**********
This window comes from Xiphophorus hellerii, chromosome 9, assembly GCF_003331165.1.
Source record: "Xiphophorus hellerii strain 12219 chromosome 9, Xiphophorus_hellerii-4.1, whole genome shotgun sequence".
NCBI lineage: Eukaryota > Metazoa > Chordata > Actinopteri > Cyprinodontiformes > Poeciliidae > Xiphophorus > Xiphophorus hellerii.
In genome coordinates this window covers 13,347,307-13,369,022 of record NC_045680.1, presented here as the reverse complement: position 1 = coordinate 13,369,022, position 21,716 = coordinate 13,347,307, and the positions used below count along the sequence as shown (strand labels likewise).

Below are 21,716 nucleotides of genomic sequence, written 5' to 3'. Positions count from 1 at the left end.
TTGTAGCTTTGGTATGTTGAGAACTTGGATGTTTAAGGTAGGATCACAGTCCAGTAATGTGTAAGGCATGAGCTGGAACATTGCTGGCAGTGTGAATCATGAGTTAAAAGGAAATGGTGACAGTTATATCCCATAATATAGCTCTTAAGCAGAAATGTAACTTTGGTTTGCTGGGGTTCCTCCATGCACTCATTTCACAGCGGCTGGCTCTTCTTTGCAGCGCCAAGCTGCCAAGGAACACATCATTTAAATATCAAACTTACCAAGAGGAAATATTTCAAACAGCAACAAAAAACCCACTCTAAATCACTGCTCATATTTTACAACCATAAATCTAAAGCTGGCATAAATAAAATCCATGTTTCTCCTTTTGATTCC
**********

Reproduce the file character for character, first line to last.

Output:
This window comes from Xiphophorus hellerii, chromosome 9, assembly GCF_003331165.1.
Source record: "Xiphophorus hellerii strain 12219 chromosome 9, Xiphophorus_hellerii-4.1, whole genome shotgun sequence".
NCBI lineage: Eukaryota > Metazoa > Chordata > Actinopteri > Cyprinodontiformes > Poeciliidae > Xiphophorus > Xiphophorus hellerii.
In genome coordinates this window covers 13,347,307-13,369,022 of record NC_045680.1, presented here as the reverse complement: position 1 = coordinate 13,369,022, position 21,716 = coordinate 13,347,307, and the positions used below count along the sequence as shown (strand labels likewise).

Below are 21,716 nucleotides of genomic sequence, written 5' to 3'. Positions count from 1 at the left end.
TTGTAGCTTTGGTATGTTGAGAACTTGGATGTTTAAGGTAGGATCACAGTCCAGTAATGTGTAAGGCATGAGCTGGAACATTGCTGGCAGTGTGAATCATGAGTTAAAAGGAAATGGTGACAGTTATATCCCATAATATAGCTCTTAAGCAGAAATGTAACTTTGGTTTGCTGGGGTTCCTCCATGCACTCATTTCACAGCGGCTGGCTCTTCTTTGCAGCGCCAAGCTGCCAAGGAACACATCATTTAAATATCAAACTTACCAAGAGGAAATATTTCAAACAGCAACAAAAAACCCACTCTAAATCACTGCTCATATTTTACAACCATAAATCTAAAGCTGGCATAAATAAAATCCATGTTTCTCCTTTTGATTCC